A third women’s refuge for Cologne // Julie Vormweg
- Julie Vormweg
- Course of Study:
- Master of Science
- Wolfgang Zeh Dipl.-Ing.
- Univ.-Prof. Dipl.-Ing. Anne-Julchen Bernhardt
- Univ.-Prof. Dr. phil. Alexander Markschies
- Chair for Building Typologies
Women's shelters are mostly anonymous shelters for women and children who must flee their social environment in order to escape both physical and psychological violence from close family members. In addition to living space, the shelters also offer professional advice for residents in order to accompany them on their way to an independent future.
The emergence of women's shelters can be traced back to the second wave of the women's movement in the 1970s. At this time, the first shelter in Chiswick was built on the initiative of Erin Pizzey. In Germany, the first autonomous houses opened in 1976 in Berlin, Bielefeld and Cologne. They are based on their own initiative and with the founding of the association Frauen helfen Frauen e.V.
There are now around 350 anonymous and known women's shelters in Germany. In 2018, the Istanbul Convention disclosed, that the number of shelter sites is well below the benchmark. As a result, the city of Cologne decided in 2019 to build a third women's shelter. This work builds on this decision.
A superordinate space program was developed for the design. This includes the rooms of care and work, the rooms of the community as well as the private space.
The basic idea was to design a women's refuge with a known address, in which 10 women with up to 20 children can seek protection.
The attempt was made to develop threshold spaces between private, communal and supervised space, which enables women and children to quickly integrate into the community, but at the same time also provides enough space for retreat. The copper engraving Birth of the virgin by Albrecht Dü rer, on which various rooms of the community are depicted, served as a reference.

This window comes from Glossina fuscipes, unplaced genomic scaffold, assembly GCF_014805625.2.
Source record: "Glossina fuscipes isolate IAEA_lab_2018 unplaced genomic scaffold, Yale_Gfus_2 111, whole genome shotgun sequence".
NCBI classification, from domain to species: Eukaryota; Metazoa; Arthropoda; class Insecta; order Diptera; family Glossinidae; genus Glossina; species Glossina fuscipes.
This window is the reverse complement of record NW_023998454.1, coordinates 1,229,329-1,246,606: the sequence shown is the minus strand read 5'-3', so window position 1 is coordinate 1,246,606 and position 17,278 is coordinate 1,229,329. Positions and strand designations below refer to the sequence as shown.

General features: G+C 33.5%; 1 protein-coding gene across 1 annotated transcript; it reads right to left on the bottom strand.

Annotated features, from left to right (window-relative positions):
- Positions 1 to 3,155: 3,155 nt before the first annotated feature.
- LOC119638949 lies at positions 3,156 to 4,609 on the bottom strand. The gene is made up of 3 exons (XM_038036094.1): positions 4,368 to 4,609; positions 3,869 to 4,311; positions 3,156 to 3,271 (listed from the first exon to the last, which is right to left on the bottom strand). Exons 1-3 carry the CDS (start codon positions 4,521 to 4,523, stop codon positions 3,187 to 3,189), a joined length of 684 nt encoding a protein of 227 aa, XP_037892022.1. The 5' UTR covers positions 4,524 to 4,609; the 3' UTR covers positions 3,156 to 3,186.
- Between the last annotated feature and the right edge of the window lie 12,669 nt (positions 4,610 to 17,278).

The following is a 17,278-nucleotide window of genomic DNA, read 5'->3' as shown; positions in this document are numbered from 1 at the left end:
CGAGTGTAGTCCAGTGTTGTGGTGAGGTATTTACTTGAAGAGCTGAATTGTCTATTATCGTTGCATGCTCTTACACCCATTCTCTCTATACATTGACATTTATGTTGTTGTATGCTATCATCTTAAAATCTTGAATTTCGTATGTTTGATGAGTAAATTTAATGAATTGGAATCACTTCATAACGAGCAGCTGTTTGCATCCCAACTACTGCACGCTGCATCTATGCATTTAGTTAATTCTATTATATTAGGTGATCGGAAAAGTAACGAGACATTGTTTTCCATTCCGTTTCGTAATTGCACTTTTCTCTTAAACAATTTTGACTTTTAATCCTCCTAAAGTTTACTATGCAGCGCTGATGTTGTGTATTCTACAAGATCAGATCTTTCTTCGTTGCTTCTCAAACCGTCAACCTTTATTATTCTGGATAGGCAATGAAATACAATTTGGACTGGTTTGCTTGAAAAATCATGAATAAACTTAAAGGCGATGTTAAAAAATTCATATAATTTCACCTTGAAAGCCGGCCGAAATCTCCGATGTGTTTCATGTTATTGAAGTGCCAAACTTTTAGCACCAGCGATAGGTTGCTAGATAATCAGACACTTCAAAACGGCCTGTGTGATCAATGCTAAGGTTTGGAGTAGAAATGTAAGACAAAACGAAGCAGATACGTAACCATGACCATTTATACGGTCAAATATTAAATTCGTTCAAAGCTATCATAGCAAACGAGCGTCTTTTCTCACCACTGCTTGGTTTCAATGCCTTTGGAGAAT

The building is located at the Ohmstraße in Cologne and consists of three interconnected structures. The building, which is oriented towards the street, houses the supervised space on the first two floors. This adjoins the entrance hall and the inner courtyard, which opens up to the women's refuge, but does not penetrate the women's living space.
The residential units are located on the following floors and are accessed via an arcade. The ten residential units consist of a living room with a variable number of beds. In addition, each room has a studiolo, which serves as a private retreat. The top floor takes the form of a pavilion-like structure that houses the supervised children's area.
The area of the building facing the courtyard houses the communal rooms on several floors. These open to the stairwell and invite you to use them.
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